Battus I., the leader of the colony from Thera to Cyrene, was son
of Polymnestus, a Theraean noble, his mother, according to one account, being
a Cretan princess. (Herod. iv. 150, 155.) By his father's side he was of the blood
of the Minyae, and 17th in descent from Euphemus the Argonaut. (Herod. iv. 150;
Pind. Pyth. iv. 17, 311, 455, &c.; Apoll. Rhod. iv. 1750; Thrige, Res. Cyren.)
He is said to have been first called "Aristoteles" (Pind. Pyth. v. 116; Callim.
Hymn. in Apoll. 76); and we are left entirely to conjecture for the origin of
the name "Battus," which he afterwards received. Herodotus (iv. 155) tells us,
that it was the Libyan word for "king," and believes that the oracle which commanded
the colonization of Libya applied it to him with reference to his future dignity.
Others again have supposed Battos to have been derived from Battarizo, and to
have been expressive of the alleged impediment in his speech. (Suid. and Hesych.
s. v. Battarizein; comp. Thrige; Strab. xiv.); while Thrige considers the name
to be of kindred origin with Bessoi, the appellation of the oracular priests of
Dionysus among the Satrae. (Herod. vii. 111.) No less doubt is there as to the
cause which led to the colonization of Cyrene. According to the account of the
Cyrenaeans, Battus, having gone to consult the Delphic oracle about the removal
of the physical defect above-mentioned, was enjoined to lead a colony into Libya;
while the story of the Theraeans was, that this injunction was laid on their king
Grinus, and that he pointed to Battus as a younger and fitter man for the purpose.
In either case, the command was not obeyed but with reluctance and after a long
delay. (Herod. iv. 150-156.) According, again, to Menecles, an historian, perhaps
of Barca (ap.Schol. ad Pind. Pyth. iv. 10; comp. Thrige), Battus was driven forth
from Thera by civil war, and was ordered by Apollo not to return to his country,
but to betake himself to the continent. Lastly, the account of Justin (xiii. 7)
is a strange mixture of the two stories in Herodotus with the fable of Apollo's
love for the nymph Cyrene. Amidst these statements, the one thing certain is,
that Battus led forth his colonists in obedience to the Delphic oracle, and under
a belief in the protection of Apollo Archegetes. (Callim. Hymn. in Apoll. 65,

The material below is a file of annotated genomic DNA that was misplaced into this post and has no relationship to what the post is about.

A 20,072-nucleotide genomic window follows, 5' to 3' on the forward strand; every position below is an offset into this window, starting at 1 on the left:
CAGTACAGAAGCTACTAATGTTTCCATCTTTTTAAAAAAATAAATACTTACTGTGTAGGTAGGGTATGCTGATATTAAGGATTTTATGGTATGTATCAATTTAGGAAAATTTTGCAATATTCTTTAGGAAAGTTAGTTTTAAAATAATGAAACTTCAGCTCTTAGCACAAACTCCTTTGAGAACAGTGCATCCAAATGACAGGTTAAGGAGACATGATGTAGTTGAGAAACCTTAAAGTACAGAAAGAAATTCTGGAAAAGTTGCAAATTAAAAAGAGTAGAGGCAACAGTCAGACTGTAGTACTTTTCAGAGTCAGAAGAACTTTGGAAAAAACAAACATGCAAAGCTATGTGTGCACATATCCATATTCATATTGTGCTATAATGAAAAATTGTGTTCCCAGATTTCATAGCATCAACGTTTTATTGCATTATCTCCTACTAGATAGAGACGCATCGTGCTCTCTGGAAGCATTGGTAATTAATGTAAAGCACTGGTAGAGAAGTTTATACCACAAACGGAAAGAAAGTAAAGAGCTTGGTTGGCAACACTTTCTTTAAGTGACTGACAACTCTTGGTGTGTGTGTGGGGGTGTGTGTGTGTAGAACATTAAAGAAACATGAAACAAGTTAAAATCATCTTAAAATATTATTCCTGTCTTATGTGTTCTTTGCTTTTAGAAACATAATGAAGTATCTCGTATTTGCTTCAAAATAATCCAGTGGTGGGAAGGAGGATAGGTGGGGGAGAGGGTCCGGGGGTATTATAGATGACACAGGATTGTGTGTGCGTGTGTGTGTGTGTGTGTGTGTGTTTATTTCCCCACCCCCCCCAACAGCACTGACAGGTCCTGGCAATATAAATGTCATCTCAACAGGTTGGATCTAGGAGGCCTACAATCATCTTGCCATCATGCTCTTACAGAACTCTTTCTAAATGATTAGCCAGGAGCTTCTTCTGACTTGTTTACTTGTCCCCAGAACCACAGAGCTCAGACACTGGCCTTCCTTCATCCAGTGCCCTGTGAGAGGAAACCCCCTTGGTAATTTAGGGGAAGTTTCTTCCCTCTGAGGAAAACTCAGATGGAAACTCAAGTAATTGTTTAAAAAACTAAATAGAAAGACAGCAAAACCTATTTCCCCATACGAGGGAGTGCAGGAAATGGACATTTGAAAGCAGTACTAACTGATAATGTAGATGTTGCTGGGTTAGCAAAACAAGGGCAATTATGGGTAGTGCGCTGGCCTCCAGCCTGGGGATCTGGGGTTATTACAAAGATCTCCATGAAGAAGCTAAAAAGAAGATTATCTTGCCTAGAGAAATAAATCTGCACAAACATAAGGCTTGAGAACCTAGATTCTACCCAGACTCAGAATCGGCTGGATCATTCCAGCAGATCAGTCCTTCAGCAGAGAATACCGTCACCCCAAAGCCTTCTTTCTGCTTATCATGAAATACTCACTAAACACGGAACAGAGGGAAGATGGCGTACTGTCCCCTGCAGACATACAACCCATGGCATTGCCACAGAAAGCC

&c., 55, &c.; Spanheim, ad loc.; comp. Muller, Dor. ii. 3.1,7; Thrige.) Of the
several opinions as to the period at which the colonists first sailed from Thera,
the most probable is that which places it about 640 B. C. (Muller, Orchom.), and
from this point apparently we must begin to reckon the 40 years assigned by Herodotus
(iv. 159) to the reign of Battus I. It was not, however, till after a settlement
of two years in the island Platea, and between six and seven at Aziris on the
main-land, that Cyrene was actually founded, about 631 B. C. (Herod. iv. 157,158;
Thrige), whence Ovid (Ibis, 541) calls Battus "conditor tardae Cyrrhae."
Little further is known of the life of Battus I. He appears to have
been vigorous and successful in surmounting the difficulties which beset his infant
colony, in making the most of the great natural advantages of the country, and
in subjugating the native tribes, with the assistance, it is said, of the Lacedaemonian
Anchionis. (Pind. Pyth. v. 72, &c.; Aristot. ap. Schol. ad Aristoph. Plut. 925;
Paus. iii. 14.) Diodorus tells us (Exc. de Virt. et Vit.), that he governed with
the mildness and moderation befitting a constitutional king; and Pindar (Pyth.
v. 120, &c.) celebrates his pious works, and especially the road (skurote hodos,
comp. Bockh, Publ. Econ. of Athens, bk. ii. c. 10) which he caused to be made
for the sacred procession to Apollo's temple, also built by him. (Callim. Hymn.
in Apoll. 77.) Where this road joined the Agora, the tomb of Battus was placed,
apart from that of the other kings. (Pind. Pyth. v. 125, &c.; Catull. vii. 6.)
His subjects worshipped him as a hero, and we learn from Pausanias (x. 15), that
they dedicated a statue of him at Delphi, representing him in a chariot driven
by the nymph Cyrene, with Libya in the act of crowning him.
This text is from: A dictionary of Greek and Roman biography and mythology, 1873 (ed. William Smith). Cited Sep 2005 from The Perseus Project URL below, which contains interesting hyperlinks
- A dictionary of Greek and Roman biography and mythology (ed. William Smith)